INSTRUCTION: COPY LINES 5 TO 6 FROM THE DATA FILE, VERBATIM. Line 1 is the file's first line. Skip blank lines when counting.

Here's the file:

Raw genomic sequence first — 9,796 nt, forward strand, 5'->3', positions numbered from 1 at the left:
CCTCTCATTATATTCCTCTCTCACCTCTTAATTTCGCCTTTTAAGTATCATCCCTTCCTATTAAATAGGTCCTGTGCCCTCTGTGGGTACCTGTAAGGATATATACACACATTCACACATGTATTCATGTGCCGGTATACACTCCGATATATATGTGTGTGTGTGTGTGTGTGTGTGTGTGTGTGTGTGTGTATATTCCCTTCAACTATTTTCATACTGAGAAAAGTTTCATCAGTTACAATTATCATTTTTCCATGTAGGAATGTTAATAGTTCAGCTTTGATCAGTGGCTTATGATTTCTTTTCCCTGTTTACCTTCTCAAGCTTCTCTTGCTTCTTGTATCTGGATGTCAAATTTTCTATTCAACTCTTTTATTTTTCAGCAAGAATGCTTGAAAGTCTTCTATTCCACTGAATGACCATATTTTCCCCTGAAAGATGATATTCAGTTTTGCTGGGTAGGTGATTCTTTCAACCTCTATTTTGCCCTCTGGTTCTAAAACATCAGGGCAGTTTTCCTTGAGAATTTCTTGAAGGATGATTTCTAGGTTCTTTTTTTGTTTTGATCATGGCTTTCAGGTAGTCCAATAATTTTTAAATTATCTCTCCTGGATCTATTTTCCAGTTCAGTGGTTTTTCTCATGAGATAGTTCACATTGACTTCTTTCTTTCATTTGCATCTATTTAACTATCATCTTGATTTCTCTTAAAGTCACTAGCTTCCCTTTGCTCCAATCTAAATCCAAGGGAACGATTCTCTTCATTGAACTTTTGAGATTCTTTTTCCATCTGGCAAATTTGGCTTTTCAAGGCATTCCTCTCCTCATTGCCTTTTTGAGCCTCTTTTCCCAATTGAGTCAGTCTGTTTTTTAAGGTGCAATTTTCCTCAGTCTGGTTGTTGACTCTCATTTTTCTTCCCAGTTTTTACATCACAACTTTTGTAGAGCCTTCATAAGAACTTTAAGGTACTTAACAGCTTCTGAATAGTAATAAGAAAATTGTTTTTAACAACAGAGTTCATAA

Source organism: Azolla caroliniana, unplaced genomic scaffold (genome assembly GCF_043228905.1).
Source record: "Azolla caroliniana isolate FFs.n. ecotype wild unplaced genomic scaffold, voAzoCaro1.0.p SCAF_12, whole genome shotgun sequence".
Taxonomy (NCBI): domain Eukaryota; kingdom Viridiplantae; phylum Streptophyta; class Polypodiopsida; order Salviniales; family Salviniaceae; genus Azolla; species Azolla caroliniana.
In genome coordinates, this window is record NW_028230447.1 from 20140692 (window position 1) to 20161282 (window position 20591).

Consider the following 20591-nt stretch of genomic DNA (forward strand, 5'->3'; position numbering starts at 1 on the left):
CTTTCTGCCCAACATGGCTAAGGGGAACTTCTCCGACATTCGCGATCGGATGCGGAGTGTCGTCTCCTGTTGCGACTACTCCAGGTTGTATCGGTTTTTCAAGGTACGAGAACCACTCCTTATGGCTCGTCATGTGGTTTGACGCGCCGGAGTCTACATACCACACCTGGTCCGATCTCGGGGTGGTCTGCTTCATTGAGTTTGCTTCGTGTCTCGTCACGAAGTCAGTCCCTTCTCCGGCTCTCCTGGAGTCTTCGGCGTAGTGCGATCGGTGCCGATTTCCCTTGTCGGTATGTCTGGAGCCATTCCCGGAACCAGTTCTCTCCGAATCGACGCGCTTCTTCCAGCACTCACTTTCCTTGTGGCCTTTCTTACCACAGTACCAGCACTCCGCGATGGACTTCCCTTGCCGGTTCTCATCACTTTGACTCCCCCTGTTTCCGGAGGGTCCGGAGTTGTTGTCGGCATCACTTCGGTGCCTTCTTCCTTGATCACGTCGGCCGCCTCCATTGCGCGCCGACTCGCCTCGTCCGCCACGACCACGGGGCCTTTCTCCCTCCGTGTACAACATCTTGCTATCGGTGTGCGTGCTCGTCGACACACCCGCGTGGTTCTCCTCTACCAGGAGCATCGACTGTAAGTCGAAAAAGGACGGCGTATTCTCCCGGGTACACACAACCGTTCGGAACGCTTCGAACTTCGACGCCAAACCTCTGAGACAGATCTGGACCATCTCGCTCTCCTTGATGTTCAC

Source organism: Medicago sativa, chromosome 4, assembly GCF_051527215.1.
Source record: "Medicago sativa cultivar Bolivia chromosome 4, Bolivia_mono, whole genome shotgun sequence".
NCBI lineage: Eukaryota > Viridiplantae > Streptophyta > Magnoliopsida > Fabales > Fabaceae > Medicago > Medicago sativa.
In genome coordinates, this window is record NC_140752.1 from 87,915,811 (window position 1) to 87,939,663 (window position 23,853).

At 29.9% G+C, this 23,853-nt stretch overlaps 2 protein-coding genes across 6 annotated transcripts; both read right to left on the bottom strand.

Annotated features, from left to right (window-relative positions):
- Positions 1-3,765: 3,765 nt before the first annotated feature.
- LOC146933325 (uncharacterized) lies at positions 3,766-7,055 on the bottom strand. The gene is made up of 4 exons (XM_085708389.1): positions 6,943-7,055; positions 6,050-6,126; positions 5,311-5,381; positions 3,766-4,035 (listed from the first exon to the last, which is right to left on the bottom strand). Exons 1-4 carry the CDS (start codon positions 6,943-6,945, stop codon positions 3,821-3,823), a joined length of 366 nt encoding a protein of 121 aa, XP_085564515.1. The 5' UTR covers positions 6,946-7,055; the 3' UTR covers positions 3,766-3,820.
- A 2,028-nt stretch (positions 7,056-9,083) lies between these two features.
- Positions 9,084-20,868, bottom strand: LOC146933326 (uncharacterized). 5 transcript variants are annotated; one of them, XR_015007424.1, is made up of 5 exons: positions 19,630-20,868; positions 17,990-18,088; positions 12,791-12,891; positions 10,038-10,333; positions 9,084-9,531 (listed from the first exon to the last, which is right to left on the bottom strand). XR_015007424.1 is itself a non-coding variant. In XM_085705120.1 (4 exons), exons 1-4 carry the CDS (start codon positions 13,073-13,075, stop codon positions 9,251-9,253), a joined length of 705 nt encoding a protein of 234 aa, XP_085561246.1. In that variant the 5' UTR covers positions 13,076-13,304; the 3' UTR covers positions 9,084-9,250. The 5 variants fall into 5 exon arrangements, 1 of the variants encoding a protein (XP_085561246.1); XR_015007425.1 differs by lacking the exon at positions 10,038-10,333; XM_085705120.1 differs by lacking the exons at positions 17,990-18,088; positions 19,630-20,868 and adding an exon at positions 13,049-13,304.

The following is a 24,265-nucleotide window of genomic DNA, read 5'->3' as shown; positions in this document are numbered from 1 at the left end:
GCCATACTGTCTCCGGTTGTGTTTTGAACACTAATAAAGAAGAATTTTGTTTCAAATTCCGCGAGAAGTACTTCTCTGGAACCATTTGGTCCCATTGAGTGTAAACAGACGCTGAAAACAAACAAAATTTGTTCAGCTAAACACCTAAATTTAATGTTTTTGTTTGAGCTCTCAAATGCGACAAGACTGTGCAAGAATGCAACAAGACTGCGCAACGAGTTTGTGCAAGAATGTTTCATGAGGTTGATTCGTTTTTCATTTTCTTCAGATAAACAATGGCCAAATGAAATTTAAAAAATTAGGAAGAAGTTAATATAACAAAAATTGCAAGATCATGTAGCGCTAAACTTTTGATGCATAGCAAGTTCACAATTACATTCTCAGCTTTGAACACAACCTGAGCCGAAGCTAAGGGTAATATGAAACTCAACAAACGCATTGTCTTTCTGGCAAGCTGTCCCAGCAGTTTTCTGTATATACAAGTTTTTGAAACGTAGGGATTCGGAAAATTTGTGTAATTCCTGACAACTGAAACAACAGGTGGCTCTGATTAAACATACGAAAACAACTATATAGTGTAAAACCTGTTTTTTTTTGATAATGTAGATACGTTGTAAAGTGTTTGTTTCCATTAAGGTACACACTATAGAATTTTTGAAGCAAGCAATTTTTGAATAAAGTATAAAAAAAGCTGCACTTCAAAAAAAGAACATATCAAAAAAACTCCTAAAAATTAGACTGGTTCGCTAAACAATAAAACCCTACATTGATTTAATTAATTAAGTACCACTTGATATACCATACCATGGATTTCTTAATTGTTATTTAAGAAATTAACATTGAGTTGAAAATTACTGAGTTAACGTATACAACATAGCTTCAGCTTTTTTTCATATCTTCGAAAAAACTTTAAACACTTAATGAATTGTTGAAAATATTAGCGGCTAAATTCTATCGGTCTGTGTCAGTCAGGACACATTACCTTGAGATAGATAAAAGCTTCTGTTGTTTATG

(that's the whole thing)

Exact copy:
Taxonomy (NCBI): domain Eukaryota; kingdom Viridiplantae; phylum Streptophyta; class Polypodiopsida; order Salviniales; family Salviniaceae; genus Azolla; species Azolla caroliniana.
In genome coordinates, this window is record NW_028230447.1 from 20140692 (window position 1) to 20161282 (window position 20591).